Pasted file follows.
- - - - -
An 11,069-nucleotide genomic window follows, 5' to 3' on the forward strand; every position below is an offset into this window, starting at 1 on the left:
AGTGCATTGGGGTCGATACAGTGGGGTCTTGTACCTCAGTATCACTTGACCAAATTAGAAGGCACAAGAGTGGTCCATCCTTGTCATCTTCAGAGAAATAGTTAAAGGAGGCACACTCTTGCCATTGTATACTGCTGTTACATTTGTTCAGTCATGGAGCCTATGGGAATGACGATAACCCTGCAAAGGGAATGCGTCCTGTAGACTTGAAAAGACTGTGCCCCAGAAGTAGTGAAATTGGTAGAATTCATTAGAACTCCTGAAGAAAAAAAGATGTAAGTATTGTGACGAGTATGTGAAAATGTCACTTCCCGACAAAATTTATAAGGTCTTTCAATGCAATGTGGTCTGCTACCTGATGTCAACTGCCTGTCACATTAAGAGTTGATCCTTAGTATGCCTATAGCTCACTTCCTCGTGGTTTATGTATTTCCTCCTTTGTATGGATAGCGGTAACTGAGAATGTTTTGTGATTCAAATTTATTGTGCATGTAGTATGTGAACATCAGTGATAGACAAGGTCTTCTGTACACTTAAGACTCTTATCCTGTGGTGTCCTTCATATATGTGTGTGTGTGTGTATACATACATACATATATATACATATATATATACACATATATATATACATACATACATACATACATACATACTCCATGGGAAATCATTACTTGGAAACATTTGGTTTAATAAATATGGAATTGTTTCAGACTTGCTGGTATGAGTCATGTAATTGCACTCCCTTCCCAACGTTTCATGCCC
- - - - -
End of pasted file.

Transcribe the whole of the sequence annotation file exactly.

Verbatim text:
An 11,069-nucleotide genomic window follows, 5' to 3' on the forward strand; every position below is an offset into this window, starting at 1 on the left:
AGTGCATTGGGGTCGATACAGTGGGGTCTTGTACCTCAGTATCACTTGACCAAATTAGAAGGCACAAGAGTGGTCCATCCTTGTCATCTTCAGAGAAATAGTTAAAGGAGGCACACTCTTGCCATTGTATACTGCTGTTACATTTGTTCAGTCATGGAGCCTATGGGAATGACGATAACCCTGCAAAGGGAATGCGTCCTGTAGACTTGAAAAGACTGTGCCCCAGAAGTAGTGAAATTGGTAGAATTCATTAGAACTCCTGAAGAAAAAAAGATGTAAGTATTGTGACGAGTATGTGAAAATGTCACTTCCCGACAAAATTTATAAGGTCTTTCAATGCAATGTGGTCTGCTACCTGATGTCAACTGCCTGTCACATTAAGAGTTGATCCTTAGTATGCCTATAGCTCACTTCCTCGTGGTTTATGTATTTCCTCCTTTGTATGGATAGCGGTAACTGAGAATGTTTTGTGATTCAAATTTATTGTGCATGTAGTATGTGAACATCAGTGATAGACAAGGTCTTCTGTACACTTAAGACTCTTATCCTGTGGTGTCCTTCATATATGTGTGTGTGTGTGTATACATACATACATATATATACATATATATATACACATATATATATACATACATACATACATACATACATACTCCATGGGAAATCATTACTTGGAAACATTTGGTTTAATAAATATGGAATTGTTTCAGACTTGCTGGTATGAGTCATGTAATTGCACTCCCTTCCCAACGTTTCATGCCC